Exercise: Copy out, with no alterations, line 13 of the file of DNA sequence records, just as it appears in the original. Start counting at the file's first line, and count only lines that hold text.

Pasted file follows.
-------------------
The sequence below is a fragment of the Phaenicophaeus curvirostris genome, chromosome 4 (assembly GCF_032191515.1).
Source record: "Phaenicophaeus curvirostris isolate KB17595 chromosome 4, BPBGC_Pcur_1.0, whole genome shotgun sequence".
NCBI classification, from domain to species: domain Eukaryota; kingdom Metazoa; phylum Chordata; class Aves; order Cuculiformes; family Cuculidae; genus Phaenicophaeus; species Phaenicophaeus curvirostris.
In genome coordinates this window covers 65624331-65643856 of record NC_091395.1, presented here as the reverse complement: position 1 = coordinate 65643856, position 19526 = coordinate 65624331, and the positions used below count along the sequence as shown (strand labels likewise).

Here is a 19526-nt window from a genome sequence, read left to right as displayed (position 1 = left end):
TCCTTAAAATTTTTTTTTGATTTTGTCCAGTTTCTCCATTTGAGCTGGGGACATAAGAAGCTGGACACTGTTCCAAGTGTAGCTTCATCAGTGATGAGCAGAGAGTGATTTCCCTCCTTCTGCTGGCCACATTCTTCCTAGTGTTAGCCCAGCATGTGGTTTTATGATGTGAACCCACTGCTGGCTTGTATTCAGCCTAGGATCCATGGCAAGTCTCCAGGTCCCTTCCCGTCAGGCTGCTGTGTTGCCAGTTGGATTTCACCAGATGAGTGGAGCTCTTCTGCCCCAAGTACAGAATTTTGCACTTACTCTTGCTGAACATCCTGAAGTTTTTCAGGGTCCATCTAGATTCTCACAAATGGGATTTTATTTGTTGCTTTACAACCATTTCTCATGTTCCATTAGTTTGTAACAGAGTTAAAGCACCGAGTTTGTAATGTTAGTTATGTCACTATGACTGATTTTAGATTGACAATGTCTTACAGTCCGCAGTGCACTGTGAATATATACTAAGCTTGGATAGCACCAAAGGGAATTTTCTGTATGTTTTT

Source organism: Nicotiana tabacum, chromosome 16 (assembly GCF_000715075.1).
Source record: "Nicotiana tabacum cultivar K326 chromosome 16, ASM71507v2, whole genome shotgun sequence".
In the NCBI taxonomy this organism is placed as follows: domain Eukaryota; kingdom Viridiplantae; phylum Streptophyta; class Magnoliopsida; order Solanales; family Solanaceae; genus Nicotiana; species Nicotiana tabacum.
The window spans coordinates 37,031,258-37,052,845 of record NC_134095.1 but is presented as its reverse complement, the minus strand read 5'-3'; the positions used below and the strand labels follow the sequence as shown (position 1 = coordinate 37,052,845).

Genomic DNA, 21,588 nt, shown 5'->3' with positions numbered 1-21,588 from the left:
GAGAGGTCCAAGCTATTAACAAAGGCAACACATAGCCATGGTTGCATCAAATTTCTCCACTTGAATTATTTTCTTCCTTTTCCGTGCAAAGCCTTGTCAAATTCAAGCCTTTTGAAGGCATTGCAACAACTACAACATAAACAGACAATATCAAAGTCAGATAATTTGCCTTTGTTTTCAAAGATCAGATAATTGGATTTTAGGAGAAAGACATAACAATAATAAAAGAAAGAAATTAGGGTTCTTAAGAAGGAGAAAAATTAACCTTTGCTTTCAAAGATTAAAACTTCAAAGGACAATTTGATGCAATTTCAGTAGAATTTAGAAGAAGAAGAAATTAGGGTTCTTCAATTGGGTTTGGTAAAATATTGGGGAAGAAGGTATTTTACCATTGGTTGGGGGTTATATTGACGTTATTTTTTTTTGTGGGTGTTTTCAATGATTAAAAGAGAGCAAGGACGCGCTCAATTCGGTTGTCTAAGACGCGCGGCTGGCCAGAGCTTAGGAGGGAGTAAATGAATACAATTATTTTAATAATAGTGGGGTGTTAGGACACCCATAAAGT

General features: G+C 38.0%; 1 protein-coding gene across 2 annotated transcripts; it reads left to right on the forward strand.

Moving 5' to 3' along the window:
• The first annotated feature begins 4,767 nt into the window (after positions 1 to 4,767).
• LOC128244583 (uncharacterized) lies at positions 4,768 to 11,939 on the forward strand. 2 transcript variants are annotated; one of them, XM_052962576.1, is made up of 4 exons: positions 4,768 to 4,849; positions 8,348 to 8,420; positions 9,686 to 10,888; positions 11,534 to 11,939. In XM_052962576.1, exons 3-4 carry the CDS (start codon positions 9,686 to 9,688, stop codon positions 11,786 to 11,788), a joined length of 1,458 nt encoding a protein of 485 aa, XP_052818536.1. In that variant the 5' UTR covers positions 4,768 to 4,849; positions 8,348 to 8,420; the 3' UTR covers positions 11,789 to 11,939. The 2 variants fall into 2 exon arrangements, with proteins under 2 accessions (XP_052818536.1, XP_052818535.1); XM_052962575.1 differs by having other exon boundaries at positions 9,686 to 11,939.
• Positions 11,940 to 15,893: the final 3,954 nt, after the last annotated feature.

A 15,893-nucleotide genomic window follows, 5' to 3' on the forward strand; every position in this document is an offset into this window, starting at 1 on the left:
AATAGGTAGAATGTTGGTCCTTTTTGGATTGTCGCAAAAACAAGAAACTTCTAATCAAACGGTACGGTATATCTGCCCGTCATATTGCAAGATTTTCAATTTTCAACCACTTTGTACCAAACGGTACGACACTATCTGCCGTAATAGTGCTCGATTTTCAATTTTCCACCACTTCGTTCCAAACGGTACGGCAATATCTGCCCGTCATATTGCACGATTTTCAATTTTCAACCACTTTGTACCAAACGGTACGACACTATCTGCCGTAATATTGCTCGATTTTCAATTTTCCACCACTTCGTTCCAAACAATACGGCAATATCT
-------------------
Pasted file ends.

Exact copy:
General features: G+C 38.0%; 1 protein-coding gene across 2 annotated transcripts; it reads left to right on the forward strand.